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Oracle® Database Administrator's Guide
11g Release 1 (11.1)

B28310-04
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Dropping Redo Log Groups and Members

In some cases, you may want to drop an entire group of redo log members. For example, you want to reduce the number of groups in an instance redo log. In a different case, you may want to drop one or more specific redo log members. For example, if a disk failure occurs, you may need to drop all the redo log files on the failed disk so that the database does not try to write to the inaccessible files. In other situations, particular redo log files become unnecessary. For example, a file might be stored in an inappropriate location.

Dropping Log Groups

To drop a redo log group, you must have the ALTER DATABASE system privilege. Before dropping a redo log group, consider the following restrictions and precautions:

  • An instance requires at least two groups of redo log files, regardless of the number of members in the groups. (A group comprises one or more members.)

  • You can drop a redo log group only if it is inactive. If you need to drop the current group, first force a log switch to occur.

  • Make sure a redo log group is archived (if archiving is enabled) before dropping it. To see whether this has happened, use the V$LOG view.

    SELECT GROUP#, ARCHIVED, STATUS FROM V$LOG;
    
       GROUP# ARC STATUS
    --------- --- ----------------
            1 YES ACTIVE
            2 NO  CURRENT
            3 YES INACTIVE
            4 YES INACTIVE
    

Drop a redo log group with the SQL statement ALTER DATABASE with the DROP LOGFILE clause.

The following statement drops redo log group number 3:

ALTER DATABASE DROP LOGFILE GROUP 3;

When a redo log group is dropped from the database, and you are not using the Oracle-managed files feature, the operating system files are not deleted from disk. Rather, the control files of the associated database are updated to drop the members of the group from the database structure. After dropping a redo log group, make sure that the drop completed successfully, and then use the appropriate operating system command to delete the dropped redo log files.

When using Oracle-managed files, the cleanup of operating systems files is done automatically for you.

Dropping Redo Log Members

To drop a redo log member, you must have the ALTER DATABASE system privilege. Consider the following restrictions and precautions before dropping individual redo log members:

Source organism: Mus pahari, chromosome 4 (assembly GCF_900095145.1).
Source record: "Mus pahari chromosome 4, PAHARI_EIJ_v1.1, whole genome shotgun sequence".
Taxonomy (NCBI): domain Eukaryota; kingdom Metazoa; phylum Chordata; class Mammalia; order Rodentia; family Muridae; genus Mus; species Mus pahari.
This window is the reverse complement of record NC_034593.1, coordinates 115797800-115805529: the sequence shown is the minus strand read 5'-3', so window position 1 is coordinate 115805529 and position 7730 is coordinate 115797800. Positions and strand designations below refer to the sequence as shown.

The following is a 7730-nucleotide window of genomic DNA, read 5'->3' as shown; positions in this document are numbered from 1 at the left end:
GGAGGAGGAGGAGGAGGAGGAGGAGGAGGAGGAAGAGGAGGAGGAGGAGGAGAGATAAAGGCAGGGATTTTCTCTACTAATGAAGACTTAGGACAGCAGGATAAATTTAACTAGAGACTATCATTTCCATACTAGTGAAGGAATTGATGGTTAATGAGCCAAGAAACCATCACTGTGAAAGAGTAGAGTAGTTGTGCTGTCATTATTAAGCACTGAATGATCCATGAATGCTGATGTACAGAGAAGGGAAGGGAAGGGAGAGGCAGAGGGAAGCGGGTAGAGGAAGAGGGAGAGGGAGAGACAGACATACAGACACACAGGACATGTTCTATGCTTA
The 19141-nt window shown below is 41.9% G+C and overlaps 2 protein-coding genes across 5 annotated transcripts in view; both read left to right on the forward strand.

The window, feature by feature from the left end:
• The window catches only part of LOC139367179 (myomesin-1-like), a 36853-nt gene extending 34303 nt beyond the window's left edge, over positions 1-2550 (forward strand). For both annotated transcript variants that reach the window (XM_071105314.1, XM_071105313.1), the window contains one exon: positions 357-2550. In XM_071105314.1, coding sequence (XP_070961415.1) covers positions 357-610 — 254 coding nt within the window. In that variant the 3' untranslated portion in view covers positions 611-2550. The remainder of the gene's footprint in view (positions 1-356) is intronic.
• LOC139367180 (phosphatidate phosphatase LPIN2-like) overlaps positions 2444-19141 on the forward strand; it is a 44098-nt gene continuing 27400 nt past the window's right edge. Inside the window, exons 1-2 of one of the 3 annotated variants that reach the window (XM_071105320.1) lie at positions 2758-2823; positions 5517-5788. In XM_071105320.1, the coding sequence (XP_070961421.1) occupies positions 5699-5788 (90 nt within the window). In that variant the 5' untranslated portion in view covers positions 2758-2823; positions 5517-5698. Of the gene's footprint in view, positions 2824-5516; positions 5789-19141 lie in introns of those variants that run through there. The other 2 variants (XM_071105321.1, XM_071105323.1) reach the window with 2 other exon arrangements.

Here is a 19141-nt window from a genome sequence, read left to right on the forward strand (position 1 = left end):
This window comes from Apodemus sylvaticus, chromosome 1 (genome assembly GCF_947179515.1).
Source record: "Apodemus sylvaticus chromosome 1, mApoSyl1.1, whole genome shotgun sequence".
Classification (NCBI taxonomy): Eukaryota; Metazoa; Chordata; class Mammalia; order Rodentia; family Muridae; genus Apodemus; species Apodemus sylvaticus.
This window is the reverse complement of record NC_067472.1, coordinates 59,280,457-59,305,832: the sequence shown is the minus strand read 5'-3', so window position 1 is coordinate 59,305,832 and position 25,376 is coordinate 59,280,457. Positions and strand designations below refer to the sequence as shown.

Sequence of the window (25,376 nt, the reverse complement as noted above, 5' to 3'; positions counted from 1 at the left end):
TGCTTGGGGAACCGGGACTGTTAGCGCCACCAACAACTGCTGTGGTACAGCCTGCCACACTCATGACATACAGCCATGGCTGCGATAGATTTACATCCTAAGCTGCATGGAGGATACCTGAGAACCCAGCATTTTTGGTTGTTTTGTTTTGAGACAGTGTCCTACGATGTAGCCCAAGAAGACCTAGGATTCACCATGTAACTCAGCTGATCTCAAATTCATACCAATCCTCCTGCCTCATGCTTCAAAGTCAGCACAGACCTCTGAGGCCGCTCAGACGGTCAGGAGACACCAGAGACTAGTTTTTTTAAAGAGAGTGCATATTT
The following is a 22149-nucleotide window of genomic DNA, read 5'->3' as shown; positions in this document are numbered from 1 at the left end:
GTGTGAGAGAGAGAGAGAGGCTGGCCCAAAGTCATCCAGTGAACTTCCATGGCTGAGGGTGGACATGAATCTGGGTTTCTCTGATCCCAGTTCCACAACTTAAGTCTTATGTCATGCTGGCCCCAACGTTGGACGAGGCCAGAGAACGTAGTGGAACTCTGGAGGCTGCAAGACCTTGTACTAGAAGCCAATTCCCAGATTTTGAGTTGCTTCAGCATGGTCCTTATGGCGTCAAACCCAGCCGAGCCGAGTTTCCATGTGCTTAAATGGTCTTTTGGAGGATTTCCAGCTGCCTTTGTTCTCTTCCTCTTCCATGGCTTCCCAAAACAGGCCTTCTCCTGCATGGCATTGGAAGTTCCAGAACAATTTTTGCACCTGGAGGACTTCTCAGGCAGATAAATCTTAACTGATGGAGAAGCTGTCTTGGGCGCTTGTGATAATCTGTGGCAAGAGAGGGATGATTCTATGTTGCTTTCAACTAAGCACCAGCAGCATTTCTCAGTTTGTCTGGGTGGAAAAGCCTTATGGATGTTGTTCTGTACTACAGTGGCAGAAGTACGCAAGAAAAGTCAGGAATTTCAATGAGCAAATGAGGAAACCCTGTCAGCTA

• It is permissible to drop redo log files so that a multiplexed redo log becomes temporarily asymmetric. For example, if you use duplexed groups of redo log files, you can drop one member of one group, even though all other groups have two members each. However, you should rectify this situation immediately so that all groups have at least two members, and thereby eliminate the single point of failure possible for the redo log.

  • An instance always requires at least two valid groups of redo log files, regardless of the number of members in the groups. (A group comprises one or more members.) If the member you want to drop is the last valid member of the group, you cannot drop the member until the other members become valid. To see a redo log file status, use the V$LOGFILE view. A redo log file becomes INVALID if the database cannot access it. It becomes STALE if the database suspects that it is not complete or correct. A stale log file becomes valid again the next time its group is made the active group.

  • You can drop a redo log member only if it is not part of an active or current group. If you want to drop a member of an active group, first force a log switch to occur.

  • Make sure the group to which a redo log member belongs is archived (if archiving is enabled) before dropping the member. To see whether this has happened, use the V$LOG view.

To drop specific inactive redo log members, use the ALTER DATABASE statement with the DROP LOGFILE MEMBER clause.

The following statement drops the redo log /oracle/dbs/log3c.rdo:

ALTER DATABASE DROP LOGFILE MEMBER '/oracle/dbs/log3c.rdo';

When a redo log member is dropped from the database, the operating system file is not deleted from disk. Rather, the control files of the associated database are updated to drop the member from the database structure. After dropping a redo log file, make sure that the drop completed successfully, and then use the appropriate operating system command to delete the dropped redo log file.

To drop a member of an active group, you must first force a log switch.